Our hotel in Chernobyl town. It’s the only place in the town where you can get a meal out and have a beer. Alcohol is served only between 7pm and 9pm. It was a very quiet time in the zone so we were the only people staying that night. This was good for me because after putting up with my travel partners snoring for 2 nights I managed to sneak into a separate room and grab some decent sleep!
A sobering memorial in Chernobyl town that has a sign for every village in the 30km exclusion zone that was evacuated. There were over 200 villages that were evacuated. Many people re-inhabited these villages illegally.
The last remaining statue of Lenin in Chernobyl town. All of the other statues across the country were destroyed.
The court where the Power Plant workers were found guilty of negligence. It was an open court that day. Anyone could attend from across the world. But there was just one problem. The zone was closed. So whilst you were welcome in court you couldn’t actually get there.
Our second day was spent in Pripyat. 50,000 people used to live here before the accident and it was growing. Not only was it the home for the workers of the power plant but it was a destination for many Ukranians. A luxurious town for a communist era – it had some culture and shops that people would come to visit from Kiev.
The swimming pool then and now.
A school in Pripyat. The children were taught how to use gas masks from a young age, measures to protect in case of a chemical attack from the west.
The housing in Pripyat was apartment buildings. By building 10-16 story buildings they were able to house 50,000 people in a town only 8km long. We scaled the top of the building to get an overview. 16 floors when you are 40 years old is not an easy task!
The hospital was not equipped to treat the patients that were brought in due to acute radiation poisoning. Which seems mad considering its proximity to the power plant. The fireman that were first at the scene were all treated here before being helicoptered to Moscow. Their clothes are still in the basement which has now been filled with sand to stop people exploring it and putting themselves at risk.
The River Port Cafe
Pripyat was located right next to a large river that went all the way to Kiev. People would come to Pripyat by boat for a day out and enjoy food and drink in the cafe’s and restaurants.
Nature has completely taken over the exclusion zone. Trees are growing through buildings and pushing up concrete.
The hotel in Pripyat
Electrical Store and rumoured Piano shop
It isn’t clear if this building really was a piano shop or if it’s just where pianos found in the apartments of the abandoned buildings have been stored. Owning a piano was an expression of status in that era.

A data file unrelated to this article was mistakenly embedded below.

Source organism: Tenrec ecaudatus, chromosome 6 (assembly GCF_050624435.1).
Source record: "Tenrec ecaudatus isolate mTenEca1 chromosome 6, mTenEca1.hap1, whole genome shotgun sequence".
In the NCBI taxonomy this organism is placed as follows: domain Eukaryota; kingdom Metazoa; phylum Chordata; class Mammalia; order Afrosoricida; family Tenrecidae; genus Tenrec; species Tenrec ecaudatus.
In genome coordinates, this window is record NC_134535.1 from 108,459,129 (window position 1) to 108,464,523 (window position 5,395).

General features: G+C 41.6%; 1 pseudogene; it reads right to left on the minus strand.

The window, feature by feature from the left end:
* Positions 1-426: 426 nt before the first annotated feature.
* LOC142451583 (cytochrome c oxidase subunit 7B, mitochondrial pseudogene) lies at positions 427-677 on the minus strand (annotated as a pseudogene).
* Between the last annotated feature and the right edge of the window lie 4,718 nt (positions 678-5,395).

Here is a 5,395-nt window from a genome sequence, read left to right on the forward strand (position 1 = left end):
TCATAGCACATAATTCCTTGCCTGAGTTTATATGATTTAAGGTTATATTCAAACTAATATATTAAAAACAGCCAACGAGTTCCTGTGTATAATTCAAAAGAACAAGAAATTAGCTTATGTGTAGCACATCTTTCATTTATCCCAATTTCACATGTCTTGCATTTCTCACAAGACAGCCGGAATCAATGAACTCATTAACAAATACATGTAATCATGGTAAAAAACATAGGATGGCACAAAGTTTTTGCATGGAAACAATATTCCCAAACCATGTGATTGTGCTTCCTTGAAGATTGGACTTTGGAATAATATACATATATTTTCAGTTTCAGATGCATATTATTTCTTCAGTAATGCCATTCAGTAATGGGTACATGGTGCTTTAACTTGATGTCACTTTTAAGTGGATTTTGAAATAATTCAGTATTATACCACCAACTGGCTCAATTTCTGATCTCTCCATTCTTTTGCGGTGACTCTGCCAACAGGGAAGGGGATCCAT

There were a number of schools in Pripyat, both kindergarten and secondary. It was super eery walking around and seeing teaching materials and broken desks. 30% of the population of Pripyat were children.
Probably the most iconic location in Pripyat is the Fairground. You’ll recognise the ferris wheel if you ever played Call of Duty Modern Warfare. The fairground never officially opened. It was due to open a week after the accident.
Chernobyl Re-settler visit
The best experience we had on our trip was having the opportunity to visit with a lady who had lived through the accident. We were invited into her home and given a chance to ask her questions with our guide interpreting.
She was a wonderful host and gave us some of her own homemade vodka which was delicious. It was so interesting hearing some of her stories. The most surprising of which was how she felt about the fall of the Soviet Union. You would expect everyone living under that regime would be delighted to be free of the communist rule but it seems it’s not as simple as that. She preferred living under communism, she said that back then she never had to worry about having a place to live and a job. It was all provided. She worries for her children now that they have to find their own way.
All drinking water in Chernobyl is brought in bottled.
A Totally Unique Experience
Overall I can’t put into words how unique an experience it was to visit and explore the exclusion zone. I would highly recommend if you have an interest in abandonment, science or historical interest in the Cold War or even just human stories, to visit the exclusion zone before it gets too busy.
Note for photographers
All photos apart from of the ferris wheel were taken with a 25mm f2 lens in natural light. The ferris wheel photographs were taken with a 50mm lens.